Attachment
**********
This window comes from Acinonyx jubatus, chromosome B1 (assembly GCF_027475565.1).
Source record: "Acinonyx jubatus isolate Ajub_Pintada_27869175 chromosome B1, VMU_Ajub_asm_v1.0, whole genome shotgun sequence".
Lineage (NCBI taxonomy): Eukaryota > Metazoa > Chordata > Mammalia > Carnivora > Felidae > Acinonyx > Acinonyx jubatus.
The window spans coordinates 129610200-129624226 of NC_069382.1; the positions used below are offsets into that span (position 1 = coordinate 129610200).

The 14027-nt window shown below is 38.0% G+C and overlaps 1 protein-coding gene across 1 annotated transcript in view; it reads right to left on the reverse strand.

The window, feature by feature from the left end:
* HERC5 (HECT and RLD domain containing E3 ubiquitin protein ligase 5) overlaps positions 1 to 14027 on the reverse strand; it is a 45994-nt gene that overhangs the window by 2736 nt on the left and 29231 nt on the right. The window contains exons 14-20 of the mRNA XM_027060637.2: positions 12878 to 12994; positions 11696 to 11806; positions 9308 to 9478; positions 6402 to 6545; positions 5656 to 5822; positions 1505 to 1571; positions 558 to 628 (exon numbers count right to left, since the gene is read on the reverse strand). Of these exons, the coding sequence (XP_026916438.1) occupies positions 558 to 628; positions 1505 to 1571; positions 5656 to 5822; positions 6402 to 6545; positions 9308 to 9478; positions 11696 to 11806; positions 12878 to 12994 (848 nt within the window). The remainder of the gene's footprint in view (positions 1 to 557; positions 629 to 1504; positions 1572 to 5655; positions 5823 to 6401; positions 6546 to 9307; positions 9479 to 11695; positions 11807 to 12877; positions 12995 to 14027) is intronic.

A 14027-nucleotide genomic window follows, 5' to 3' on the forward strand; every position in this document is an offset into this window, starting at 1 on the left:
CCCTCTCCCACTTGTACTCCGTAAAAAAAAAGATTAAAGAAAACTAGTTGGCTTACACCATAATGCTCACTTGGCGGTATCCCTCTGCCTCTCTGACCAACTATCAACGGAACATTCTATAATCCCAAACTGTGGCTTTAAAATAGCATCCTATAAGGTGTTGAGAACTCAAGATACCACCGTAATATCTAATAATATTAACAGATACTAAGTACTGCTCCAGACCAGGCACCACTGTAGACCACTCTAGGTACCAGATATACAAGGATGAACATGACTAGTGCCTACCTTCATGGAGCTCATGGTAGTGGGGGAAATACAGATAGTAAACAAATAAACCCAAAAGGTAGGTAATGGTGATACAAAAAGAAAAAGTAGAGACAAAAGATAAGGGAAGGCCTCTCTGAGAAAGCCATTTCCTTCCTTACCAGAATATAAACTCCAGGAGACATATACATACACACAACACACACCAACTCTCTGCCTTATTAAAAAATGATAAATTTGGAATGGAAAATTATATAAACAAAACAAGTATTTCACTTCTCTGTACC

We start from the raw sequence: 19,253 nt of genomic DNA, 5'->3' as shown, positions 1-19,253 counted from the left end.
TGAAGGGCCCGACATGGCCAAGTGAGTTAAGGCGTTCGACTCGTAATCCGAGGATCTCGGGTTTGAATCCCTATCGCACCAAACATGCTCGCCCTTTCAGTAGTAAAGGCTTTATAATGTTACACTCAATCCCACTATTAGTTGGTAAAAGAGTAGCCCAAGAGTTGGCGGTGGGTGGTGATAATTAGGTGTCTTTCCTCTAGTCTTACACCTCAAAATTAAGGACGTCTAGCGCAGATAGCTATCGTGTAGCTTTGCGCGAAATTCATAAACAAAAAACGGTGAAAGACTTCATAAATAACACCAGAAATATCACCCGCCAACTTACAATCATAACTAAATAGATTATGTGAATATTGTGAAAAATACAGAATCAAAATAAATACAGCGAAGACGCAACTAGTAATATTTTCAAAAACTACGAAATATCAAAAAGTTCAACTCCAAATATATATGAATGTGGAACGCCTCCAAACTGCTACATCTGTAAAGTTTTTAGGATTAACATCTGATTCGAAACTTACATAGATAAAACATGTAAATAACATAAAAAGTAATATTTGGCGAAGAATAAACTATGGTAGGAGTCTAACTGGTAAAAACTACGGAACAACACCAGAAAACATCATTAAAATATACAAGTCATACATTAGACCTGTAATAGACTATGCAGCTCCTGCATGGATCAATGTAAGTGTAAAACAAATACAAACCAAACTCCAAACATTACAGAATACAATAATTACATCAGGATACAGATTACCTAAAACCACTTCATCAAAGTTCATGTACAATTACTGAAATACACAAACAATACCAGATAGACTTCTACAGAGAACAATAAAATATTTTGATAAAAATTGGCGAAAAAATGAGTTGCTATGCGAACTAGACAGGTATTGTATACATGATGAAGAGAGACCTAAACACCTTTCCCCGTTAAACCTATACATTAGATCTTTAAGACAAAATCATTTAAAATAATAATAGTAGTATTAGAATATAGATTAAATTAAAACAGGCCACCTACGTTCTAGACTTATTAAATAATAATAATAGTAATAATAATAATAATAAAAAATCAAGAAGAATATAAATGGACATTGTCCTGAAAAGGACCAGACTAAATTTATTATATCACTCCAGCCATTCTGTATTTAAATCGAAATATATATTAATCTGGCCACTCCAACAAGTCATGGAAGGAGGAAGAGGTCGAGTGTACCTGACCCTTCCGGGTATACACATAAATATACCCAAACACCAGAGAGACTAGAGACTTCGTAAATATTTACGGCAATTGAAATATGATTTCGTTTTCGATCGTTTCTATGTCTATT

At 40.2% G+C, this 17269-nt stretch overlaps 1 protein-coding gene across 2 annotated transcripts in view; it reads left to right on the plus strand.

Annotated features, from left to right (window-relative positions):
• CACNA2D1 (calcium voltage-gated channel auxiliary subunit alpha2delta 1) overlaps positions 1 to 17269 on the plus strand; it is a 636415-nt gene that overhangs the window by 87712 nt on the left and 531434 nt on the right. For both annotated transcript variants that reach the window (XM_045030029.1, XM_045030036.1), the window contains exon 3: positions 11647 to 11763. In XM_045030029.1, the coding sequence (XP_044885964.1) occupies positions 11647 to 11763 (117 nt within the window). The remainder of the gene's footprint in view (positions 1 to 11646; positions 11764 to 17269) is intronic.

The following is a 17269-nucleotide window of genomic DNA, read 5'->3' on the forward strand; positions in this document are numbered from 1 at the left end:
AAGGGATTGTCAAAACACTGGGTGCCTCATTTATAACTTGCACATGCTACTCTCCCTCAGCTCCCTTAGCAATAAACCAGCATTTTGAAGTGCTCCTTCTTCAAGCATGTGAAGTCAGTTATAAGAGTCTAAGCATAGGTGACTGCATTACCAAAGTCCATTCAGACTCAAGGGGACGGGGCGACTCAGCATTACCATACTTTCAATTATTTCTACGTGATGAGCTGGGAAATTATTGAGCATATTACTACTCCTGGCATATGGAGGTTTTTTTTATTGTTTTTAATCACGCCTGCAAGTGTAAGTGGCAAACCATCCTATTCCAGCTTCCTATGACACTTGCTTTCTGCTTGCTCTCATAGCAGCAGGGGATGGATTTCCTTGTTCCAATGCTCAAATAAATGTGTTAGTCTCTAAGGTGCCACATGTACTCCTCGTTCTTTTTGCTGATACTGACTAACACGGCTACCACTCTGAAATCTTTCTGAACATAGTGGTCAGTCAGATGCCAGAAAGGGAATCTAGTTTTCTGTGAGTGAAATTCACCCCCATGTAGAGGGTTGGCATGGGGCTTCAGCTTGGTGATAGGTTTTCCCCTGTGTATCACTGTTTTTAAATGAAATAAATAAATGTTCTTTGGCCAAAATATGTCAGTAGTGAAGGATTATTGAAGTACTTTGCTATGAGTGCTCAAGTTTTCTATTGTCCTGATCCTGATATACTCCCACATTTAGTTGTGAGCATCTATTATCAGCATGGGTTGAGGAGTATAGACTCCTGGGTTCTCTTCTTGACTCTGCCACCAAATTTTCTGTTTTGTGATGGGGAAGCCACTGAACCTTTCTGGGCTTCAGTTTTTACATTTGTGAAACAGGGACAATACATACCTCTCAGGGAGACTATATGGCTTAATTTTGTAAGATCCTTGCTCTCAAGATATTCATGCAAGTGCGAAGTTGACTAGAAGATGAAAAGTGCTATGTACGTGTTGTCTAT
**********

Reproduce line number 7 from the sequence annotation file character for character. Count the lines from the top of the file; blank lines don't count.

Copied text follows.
* HERC5 (HECT and RLD domain containing E3 ubiquitin protein ligase 5) overlaps positions 1 to 14027 on the reverse strand; it is a 45994-nt gene that overhangs the window by 2736 nt on the left and 29231 nt on the right. The window contains exons 14-20 of the mRNA XM_027060637.2: positions 12878 to 12994; positions 11696 to 11806; positions 9308 to 9478; positions 6402 to 6545; positions 5656 to 5822; positions 1505 to 1571; positions 558 to 628 (exon numbers count right to left, since the gene is read on the reverse strand). Of these exons, the coding sequence (XP_026916438.1) occupies positions 558 to 628; positions 1505 to 1571; positions 5656 to 5822; positions 6402 to 6545; positions 9308 to 9478; positions 11696 to 11806; positions 12878 to 12994 (848 nt within the window). The remainder of the gene's footprint in view (positions 1 to 557; positions 629 to 1504; positions 1572 to 5655; positions 5823 to 6401; positions 6546 to 9307; positions 9479 to 11695; positions 11807 to 12877; positions 12995 to 14027) is intronic.